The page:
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Obesity (Silver Spring). 2019 Oct;27(10):1661-1670. doi: 10.1002/oby.22592. Epub 2019 Sep 3.

Association of BMI with Linear Growth and Pubertal Development.

Author information

1
Division of Chronic Disease Research Across the Lifecourse, Department of Population Medicine, Harvard Medical School and Harvard Pilgrim Health Care Institute, Boston, Massachusetts, USA.
2
Department of Obstetrics and Gynecology, Yong Loo Lin School of Medicine, National University of Singapore, Singapore, Singapore.
3
Singapore Institute for Clinical Sciences, Agency for Science, Technology and Research, Singapore, Singapore.
4
Centre for Outcomes Research and Evaluation, McGill University Health Centre Research Institute, Montreal, Quebec, Canada.
5
Department of Epidemiology, Biostatistics and Occupational Health, Faculty of Medicine, McGill University, Montreal, Quebec, Canada.
6
Pediatric Endocrinology and Diabetes, Maine Medical Center, Portland, Maine, USA.
7
Center for Outcomes Research and Evaluation, Maine Medical Center Research Institute, Portland, Maine, USA.
8
Diabetes Unit, Massachusetts General Hospital, Boston, Massachusetts, USA.
9
Department of Population Health Sciences, Bristol Medical School, University of Bristol, Bristol, UK.
10
National Institute for Health Research Bristol Biomedical Research Centre, University Hospitals NHS Trust and University of Bristol, Bristol, UK.
11
Department of Pediatrics, Faculty of Medicine, McGill University, Montreal, Quebec, Canada.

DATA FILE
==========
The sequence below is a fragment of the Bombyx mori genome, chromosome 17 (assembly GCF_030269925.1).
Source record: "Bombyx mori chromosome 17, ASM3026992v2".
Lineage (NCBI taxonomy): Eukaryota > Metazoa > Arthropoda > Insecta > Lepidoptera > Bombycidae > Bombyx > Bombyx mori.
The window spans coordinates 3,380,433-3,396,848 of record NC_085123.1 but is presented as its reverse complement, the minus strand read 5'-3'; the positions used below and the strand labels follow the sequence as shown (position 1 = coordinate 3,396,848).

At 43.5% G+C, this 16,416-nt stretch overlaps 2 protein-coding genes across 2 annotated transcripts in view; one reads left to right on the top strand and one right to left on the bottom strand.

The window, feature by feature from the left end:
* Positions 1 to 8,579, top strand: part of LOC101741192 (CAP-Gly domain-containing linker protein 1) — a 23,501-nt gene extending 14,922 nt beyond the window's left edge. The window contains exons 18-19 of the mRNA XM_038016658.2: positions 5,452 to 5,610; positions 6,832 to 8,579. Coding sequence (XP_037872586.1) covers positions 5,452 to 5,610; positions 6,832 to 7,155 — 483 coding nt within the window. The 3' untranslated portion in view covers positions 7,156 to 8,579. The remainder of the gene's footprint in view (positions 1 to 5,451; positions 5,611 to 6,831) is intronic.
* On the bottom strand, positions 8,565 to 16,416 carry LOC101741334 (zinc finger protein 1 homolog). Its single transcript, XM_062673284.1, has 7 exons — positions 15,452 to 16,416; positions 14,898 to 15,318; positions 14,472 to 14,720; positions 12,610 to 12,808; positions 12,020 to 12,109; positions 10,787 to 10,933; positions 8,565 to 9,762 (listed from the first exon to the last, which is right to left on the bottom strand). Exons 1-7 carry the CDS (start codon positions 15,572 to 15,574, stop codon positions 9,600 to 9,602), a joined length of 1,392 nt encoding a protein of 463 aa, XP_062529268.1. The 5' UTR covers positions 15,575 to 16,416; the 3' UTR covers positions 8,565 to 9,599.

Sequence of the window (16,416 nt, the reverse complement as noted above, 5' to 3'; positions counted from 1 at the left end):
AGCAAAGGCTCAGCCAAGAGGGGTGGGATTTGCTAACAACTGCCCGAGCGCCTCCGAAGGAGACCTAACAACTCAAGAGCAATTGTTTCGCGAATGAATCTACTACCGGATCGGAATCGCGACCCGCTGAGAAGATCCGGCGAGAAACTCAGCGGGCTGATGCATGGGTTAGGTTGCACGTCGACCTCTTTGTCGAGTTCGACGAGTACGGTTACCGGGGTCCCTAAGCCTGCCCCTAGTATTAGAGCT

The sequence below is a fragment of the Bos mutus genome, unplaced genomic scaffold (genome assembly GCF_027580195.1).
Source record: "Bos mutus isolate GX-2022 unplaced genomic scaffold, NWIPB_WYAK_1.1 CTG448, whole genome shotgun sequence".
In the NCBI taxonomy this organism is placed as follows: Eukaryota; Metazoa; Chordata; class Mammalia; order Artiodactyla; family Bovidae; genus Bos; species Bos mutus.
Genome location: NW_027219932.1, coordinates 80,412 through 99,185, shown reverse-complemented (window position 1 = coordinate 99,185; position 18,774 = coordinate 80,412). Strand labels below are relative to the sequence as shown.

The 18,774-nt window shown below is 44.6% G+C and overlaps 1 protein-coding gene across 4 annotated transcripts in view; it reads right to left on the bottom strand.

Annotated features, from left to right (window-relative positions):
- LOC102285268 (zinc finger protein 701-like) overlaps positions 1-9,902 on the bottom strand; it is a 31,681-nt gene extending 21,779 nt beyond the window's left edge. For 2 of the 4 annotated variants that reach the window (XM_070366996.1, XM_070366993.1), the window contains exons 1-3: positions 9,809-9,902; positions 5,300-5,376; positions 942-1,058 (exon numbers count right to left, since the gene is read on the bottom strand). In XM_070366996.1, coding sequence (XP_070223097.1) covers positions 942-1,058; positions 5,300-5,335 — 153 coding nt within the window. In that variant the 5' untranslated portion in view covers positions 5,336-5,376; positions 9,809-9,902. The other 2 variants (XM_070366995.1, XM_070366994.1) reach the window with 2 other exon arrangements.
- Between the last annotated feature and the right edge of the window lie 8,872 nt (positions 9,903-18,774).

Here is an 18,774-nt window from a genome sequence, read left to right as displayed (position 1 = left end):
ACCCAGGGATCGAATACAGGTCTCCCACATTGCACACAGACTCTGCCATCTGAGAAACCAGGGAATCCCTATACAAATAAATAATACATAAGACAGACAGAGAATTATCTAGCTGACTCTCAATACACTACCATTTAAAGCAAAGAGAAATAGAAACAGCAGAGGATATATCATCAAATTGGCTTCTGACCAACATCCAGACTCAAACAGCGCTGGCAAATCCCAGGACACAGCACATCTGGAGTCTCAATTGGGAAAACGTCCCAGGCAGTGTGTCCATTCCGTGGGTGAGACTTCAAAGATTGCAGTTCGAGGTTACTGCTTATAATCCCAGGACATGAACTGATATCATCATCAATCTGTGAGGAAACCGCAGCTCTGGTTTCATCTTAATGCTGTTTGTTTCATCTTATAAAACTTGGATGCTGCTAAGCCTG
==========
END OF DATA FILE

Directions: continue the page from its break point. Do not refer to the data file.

12
Department of Nutrition, Harvard T.H. Chan School of Public Health, Boston, Massachusetts, USA.

Abstract

OBJECTIVE:

The aim of this study was to investigate the relationship of BMI with subsequent statural growth among children born in the era of the obesity epidemic.

METHODS:

Among 18,271 children from Belarus (n = 16,781, born 1996 to 1997) and the United States (n = 1,490, born 1999 to 2002), multivariable linear and ordinal logistic regression was used to analyze associations of BMI z score from infancy to adolescence with subsequent standardized length and height velocity, standing height and its components (trunk and leg lengths), and pubertal timing.

RESULTS:

The prevalence of early adolescent obesity was 6.2% in Belarus and 12.8% in the United States. In both Belarusian and US children, higher BMI z scores in infancy and childhood were associated with faster length and height velocity in early life, while higher BMI z scores during middle childhood were associated with slower length and height velocity during adolescence. Associations with greater standing height and trunk length and earlier pubertal development in adolescence were stronger for BMI z scores at middle childhood than BMI z scores at birth or infancy.

CONCLUSIONS:

These findings in both Belarus and the United States support the role of higher BMI in accelerating linear growth in early life (taller stature and longer trunk length) but earlier pubertal development and slower linear growth during adolescence.

PMID:
31479205
PMCID:
PMC6756952
[Available on 2020-04-01]
DOI:
10.1002/oby.22592

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